Featured Image: “The Florida Case before the Electoral Commission” by Cornelia Adèle Strong Fassett, courtesy of Wikipedia


S008 – Transition Gone Wrong



Year(s) Discussed: 1875-1877

Though the US takes pride in the regular practice of peaceful transitions of power from one presidency to the next, sometimes the transition is not quite so peaceful, especially when the results are in dispute. Such was the case in the aftermath of the presidential election of 1876 where, for months, allegations flew back and forth, political leaders across the nation exerted their influence in favor of their chosen candidate, members of both parties prepared for armed confrontation, and no one could predict whether Samuel J Tilden or Rutherford B Hayes would end up being the nineteenth president of the United States. Source notes for this episode can be found at http://presidencies.blubrry.com.

Featured Images: “Rutherford B Hayes” [c. 1865-1880], courtesy of Wikipedia and “Samuel Jones Tilden” [c. 1860-1886], courtesy of Wikipedia


3.25 – Source Notes



Special thanks to Howard and Jess from Plodding Through the Presidents for providing the intro quote for this episode!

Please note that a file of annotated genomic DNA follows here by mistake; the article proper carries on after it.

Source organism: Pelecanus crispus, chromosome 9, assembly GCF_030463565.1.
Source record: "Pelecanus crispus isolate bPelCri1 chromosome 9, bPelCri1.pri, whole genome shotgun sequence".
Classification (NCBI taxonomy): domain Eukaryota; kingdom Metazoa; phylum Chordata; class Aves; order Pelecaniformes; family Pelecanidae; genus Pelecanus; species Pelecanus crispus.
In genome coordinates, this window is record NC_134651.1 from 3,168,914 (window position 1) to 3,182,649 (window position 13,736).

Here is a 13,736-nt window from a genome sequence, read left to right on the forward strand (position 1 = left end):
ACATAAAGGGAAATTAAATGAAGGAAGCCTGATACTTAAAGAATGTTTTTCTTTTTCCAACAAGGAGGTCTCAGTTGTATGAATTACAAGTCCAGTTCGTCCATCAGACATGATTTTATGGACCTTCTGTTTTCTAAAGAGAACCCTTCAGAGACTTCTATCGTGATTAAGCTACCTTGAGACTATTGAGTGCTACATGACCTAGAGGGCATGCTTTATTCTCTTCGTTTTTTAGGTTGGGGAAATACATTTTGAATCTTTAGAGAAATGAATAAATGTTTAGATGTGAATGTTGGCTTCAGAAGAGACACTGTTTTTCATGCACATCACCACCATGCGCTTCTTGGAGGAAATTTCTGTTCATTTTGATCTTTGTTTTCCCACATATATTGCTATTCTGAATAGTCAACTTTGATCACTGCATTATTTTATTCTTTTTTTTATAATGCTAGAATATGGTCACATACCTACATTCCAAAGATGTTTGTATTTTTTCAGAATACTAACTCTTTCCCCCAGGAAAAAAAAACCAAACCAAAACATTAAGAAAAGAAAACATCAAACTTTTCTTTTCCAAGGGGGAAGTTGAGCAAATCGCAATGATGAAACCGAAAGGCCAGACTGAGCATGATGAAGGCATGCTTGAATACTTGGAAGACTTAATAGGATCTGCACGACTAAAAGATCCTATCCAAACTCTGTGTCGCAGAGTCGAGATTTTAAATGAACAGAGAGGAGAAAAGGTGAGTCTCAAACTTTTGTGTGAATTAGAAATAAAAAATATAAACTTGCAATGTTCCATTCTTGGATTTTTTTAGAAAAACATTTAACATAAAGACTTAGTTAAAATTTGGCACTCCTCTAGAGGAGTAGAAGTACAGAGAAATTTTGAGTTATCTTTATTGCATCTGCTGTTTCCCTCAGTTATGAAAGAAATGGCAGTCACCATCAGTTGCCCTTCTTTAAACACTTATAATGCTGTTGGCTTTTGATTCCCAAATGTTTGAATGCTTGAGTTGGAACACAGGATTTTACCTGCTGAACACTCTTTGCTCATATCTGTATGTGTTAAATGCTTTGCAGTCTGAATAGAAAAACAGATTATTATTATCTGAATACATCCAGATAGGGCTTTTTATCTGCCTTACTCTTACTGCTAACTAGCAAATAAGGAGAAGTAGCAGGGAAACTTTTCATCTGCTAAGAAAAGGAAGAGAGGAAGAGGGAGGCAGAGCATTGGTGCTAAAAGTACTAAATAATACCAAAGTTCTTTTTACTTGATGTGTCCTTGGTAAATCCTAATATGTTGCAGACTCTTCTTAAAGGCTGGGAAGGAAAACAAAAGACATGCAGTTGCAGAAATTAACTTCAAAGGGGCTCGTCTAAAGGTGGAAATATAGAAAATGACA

• “Certificate of Sale and Manumission of John Freeman, 23 July 1804,” Founders Online, National Archives, https://founders.archives.gov/documents/Jefferson/99-01-02-0131. [Last Accessed: 7 Nov 2020]
  • Jefferson, Thomas. “Fourth Annual Message, 8 November 1804,” Online by Gerhard Peters and John T. Woolley, The American Presidency Project. https://www.presidency.ucsb.edu/node/202713. [Last Accessed: 10 Nov 2020]
  • Johnson, David. John Randolph of Roanoke. Baton Rouge, LA: Louisiana State University Press, 2012.
  • Johnson, Herbert A. The Chief Justiceship of John Marshall, 1801-1835. Columbia, SC: University of South Carolina Press, 1997.
  • Kirk, Russell. John Randolph of Roanoke: A Study in American Politics, With Selected Speeches and Letters, Fourth Edition. Indianapolis, IN: Liberty Fund, 1997 [1951].
  • Landry, Jerry. The Presidencies of the United States. 2017-2020. http://presidencies.blubrry.com.
  • Linklater, Andro. An Artist in Treason: The Extraordinary Double Life of General James Wilkinson. New York: Walker Publishing Co, 2009.
  • Lomask, Milton. Aaron Burr: The Years from Princeton to Vice President 1756-1805. New York: Farrar Straus Giroux, 1979.
  • Malone, Dumas. Jefferson the President First Term, 1801-1805: Jefferson and His Time, Volume Four. Boston: Little, Brown and Co, 1970.
  • Matthews, Marty D. Forgotten Founder: The Life and Times of Charles Pinckney. Columbia, SC: University of South Carolina Press, 2004.
  • McGrath, Tim. James Monroe: A Life. New York: Penguin Random House, 2020.
  • Paul, Joel Richard. Without Precedent: Chief Justice John Marshall and His Times. New York: Riverhead Books, 2018.